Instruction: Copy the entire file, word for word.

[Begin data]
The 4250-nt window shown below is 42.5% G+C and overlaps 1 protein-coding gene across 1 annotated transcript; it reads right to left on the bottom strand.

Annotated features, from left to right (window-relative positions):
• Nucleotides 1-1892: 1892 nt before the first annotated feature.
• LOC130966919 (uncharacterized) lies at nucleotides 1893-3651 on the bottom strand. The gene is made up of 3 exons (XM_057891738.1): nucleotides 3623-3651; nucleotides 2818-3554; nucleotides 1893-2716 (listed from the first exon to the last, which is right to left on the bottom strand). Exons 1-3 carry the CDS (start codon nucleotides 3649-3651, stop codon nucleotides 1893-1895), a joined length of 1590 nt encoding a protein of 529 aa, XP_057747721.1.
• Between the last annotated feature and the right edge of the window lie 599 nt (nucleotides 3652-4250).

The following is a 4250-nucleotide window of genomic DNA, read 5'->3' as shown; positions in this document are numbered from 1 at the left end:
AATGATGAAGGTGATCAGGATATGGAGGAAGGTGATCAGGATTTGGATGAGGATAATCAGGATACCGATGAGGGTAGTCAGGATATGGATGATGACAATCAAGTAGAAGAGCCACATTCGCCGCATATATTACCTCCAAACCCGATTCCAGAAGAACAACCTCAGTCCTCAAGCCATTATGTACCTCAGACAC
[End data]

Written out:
The 4250-nt window shown below is 42.5% G+C and overlaps 1 protein-coding gene across 1 annotated transcript; it reads right to left on the bottom strand.

Annotated features, from left to right (window-relative positions):
• Nucleotides 1-1892: 1892 nt before the first annotated feature.
• LOC130966919 (uncharacterized) lies at nucleotides 1893-3651 on the bottom strand. The gene is made up of 3 exons (XM_057891738.1): nucleotides 3623-3651; nucleotides 2818-3554; nucleotides 1893-2716 (listed from the first exon to the last, which is right to left on the bottom strand). Exons 1-3 carry the CDS (start codon nucleotides 3649-3651, stop codon nucleotides 1893-1895), a joined length of 1590 nt encoding a protein of 529 aa, XP_057747721.1.
• Between the last annotated feature and the right edge of the window lie 599 nt (nucleotides 3652-4250).

The following is a 4250-nucleotide window of genomic DNA, read 5'->3' as shown; positions in this document are numbered from 1 at the left end:
AATGATGAAGGTGATCAGGATATGGAGGAAGGTGATCAGGATTTGGATGAGGATAATCAGGATACCGATGAGGGTAGTCAGGATATGGATGATGACAATCAAGTAGAAGAGCCACATTCGCCGCATATATTACCTCCAAACCCGATTCCAGAAGAACAACCTCAGTCCTCAAGCCATTATGTACCTCAGACAC